News & Notes, June 6

by JIM WELLS

STEM CELLS HELP WALLY’S CHOICE RETURN TO RACING

His connections wondered if Wally’s Choice liked the racetrack any longer.

The horse had always pulled exercise riders through the paces, threatening to yank them out of their saddles.

Wally’s Choice loved to run. He’d crowd the stall door, eager and waiting when he heard the message over the loudspeakers that it was time to go. He’d reach the receiving barn and stare down the competition, showing them a racehorse had arrived.

Then, after a surgery to repair a tendon and a long layoff, Wally didn’t have the same pizzaz. “He didn’t seem like himself,” said trainer Mike Biehler.

The horse was restless and lethargic. Inactivity appeared to have taken the fight out of him. “That happens sometimes when these geldings have a layoff,” Biehler added.

Then Biehler brought him north from his Oklahoma farm to Canterbury Park this spring and the change seemed to be the right tonic. Wally rediscovered his spirit, was full of run and began making the exercise boys hang on again in the morning. Wally wanted to race again.

Wally’s Choice, owned by Wally and Joyce McNeil and Curtis Sampson, the horse’s breeder, ran a fast-closing third on May 24 in his first race since July 29, 2006.

“We were really happy with what he did,” said Biehler. “Sometimes with a gelding like that and a long layoff, you just don’t know if they want to run again. We’re very pleased, although he’s in tougher competition this time.”

“He’s in with some tough, tough horses,” added Sampson.

Indeed he is. Wally is part of a 10-horse field for the Brooks Fields Handicap, the feature race on Belmont Stakes day that has attracted two horses who finished in front of him three weeks ago in addition to some tough invaders.

The race is scheduled for the turf at 7 1/2 furlongs, presenting a number of questions. Wally’s Choice prefers the dirt for one and something over a mile for another. The rain this weekend could move the race from the grass to the main track, but even that might not be the perfect answer. If the surface is too deep, Biehler won’t subject the horse to the extra stress on his repaired tendon.

Nonetheless, the tendon in Wally’s right front leg appears healed and sound after surgery and later stem cell treatment a year ago in March. The tendon apparently bowed shortly before the Festival of Champions in 2006 and then, after a layoff to let it heal, tore when he tried to race again. But after the strong showing three weeks ago and his responsiveness since, it appears the horse is back, maybe as good as ever.

“We were very happy with the way he ran and how he looked,” Wally McNeil said.
Equine doctors have been using stem cells to help horses heal with some very promising results for about two years.

“It’s real promising, fairly easy to do and it doesn’t break the bank,” said Dr. Lynn Hovda, head veterinarian for the Minnesota Racing Commission. “It’s better than thought when used appropriately in some horses, not as good as hoped for in others.”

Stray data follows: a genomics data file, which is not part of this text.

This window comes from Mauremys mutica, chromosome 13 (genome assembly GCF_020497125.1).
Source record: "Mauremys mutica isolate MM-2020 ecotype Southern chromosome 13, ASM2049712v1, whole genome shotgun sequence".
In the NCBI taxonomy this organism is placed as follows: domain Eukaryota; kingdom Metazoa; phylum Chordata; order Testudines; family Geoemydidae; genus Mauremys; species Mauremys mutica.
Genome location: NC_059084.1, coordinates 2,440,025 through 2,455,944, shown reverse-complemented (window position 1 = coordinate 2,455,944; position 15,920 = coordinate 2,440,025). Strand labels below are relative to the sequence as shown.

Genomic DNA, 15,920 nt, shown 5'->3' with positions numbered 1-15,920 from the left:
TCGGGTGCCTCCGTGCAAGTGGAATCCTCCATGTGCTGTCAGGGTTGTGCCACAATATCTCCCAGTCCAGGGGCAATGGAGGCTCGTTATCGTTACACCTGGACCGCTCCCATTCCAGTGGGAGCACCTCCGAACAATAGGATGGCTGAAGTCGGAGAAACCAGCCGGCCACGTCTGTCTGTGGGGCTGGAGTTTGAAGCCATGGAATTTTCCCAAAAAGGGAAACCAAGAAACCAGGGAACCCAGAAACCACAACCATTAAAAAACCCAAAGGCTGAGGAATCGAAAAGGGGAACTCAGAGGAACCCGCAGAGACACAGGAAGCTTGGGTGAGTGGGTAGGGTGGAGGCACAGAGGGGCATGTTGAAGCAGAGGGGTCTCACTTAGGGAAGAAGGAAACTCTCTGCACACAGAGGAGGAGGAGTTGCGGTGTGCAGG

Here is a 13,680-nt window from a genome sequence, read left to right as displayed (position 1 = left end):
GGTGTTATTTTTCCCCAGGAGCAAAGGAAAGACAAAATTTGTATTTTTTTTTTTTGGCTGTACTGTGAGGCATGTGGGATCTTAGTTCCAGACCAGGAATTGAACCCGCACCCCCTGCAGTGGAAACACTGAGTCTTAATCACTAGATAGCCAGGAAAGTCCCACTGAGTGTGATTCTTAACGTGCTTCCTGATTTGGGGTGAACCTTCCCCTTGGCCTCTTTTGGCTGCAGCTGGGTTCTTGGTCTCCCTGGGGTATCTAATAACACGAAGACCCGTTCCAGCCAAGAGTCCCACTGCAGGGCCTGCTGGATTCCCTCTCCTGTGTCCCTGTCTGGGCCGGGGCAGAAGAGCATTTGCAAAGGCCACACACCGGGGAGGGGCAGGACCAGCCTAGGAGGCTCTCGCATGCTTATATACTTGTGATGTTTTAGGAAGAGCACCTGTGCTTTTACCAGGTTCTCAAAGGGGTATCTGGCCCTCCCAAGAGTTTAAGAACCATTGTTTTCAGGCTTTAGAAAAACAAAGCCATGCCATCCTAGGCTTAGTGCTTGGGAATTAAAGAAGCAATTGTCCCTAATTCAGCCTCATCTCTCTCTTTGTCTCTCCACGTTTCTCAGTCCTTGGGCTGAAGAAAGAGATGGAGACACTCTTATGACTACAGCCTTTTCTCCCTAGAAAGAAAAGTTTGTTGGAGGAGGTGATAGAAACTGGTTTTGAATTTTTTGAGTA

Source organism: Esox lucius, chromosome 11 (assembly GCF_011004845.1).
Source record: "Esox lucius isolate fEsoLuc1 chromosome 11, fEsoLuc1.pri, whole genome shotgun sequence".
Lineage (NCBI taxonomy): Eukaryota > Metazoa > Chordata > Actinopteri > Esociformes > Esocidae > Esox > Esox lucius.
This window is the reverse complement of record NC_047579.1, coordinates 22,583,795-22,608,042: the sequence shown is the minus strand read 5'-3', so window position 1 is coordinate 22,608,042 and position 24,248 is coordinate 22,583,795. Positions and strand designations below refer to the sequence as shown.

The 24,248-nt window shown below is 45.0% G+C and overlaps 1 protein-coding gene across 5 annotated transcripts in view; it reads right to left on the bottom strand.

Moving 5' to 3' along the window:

It appears to have worked well in Wally’s case.

Hovda explained the process. A small portion of fat is extracted from the animal’s tailhead area and sent to a laboratory where the stem cells are extracted and then returned. “It’s about a 72-hour process,” she said. “You can get as many as two to four treatments that are injected into the tendon or suspensory.”

Stems cells extracted from pigs originally were tried without similar results. “It wasn’t as successful,” Hovda said. “The nice thing about using the horse’s own cells is that the risk of rejection is very, very low and it’s not as irritating to the tendon sheath because it’s the horse’s own cells, something its body recognizes.”

Wally’s Choice was healing well following surgery on the tendon but his connections elected to continue with the stem cell treatments at a cost of about $800. “The doctor who did the surgery on him said he appeared to be recovering OK, but wanted the stem cell work done, too,”’ said Russ Sampson.

Wally’s travail began two years ago. He had won the $100,000 Bosselman/Gus Fonner Stakes at Fonner Park that spring, but the decision was made to hold him out of the Festival of Racing on Labor Day despite the belief he could win the Classic easily.

“A few days before, Mike Biehler thought something was not 100 percent,” Curt Sampson recalled. “We were all throwing up our hands. If we raced him we might win but he might never race again. If we didn’t race him he might not race again anyway.”

A year of rest will sometimes heal a bowed tendon. Wally’s Choice got the OK from doctors six months later to resume activity but the tendon separated, longitudinally. When the sheath tears, the tendon, wrapped like hundreds of rubber bands, begins to unravel and tear. In Wally’s case, the tendon separated from top to bottom.

“That’s when we heard about stem cells,” Curt added.

Now, Wally is back in action. His resume not only includes the Bosselman win but also a win in the $150,000 Oklahoma Derby. With $431,955 in his career bankroll, Wally is within $100,000 of the record career bank account of a Minnesota-bred horse, held by Blair Cove’s, who earned $533,528.

“We want to beat that,” Russ Sampson said. If it doesn’t happen, so be it.
“It’s just great to see him back and healthy,” Sampson said. “He’s a real warrior.”

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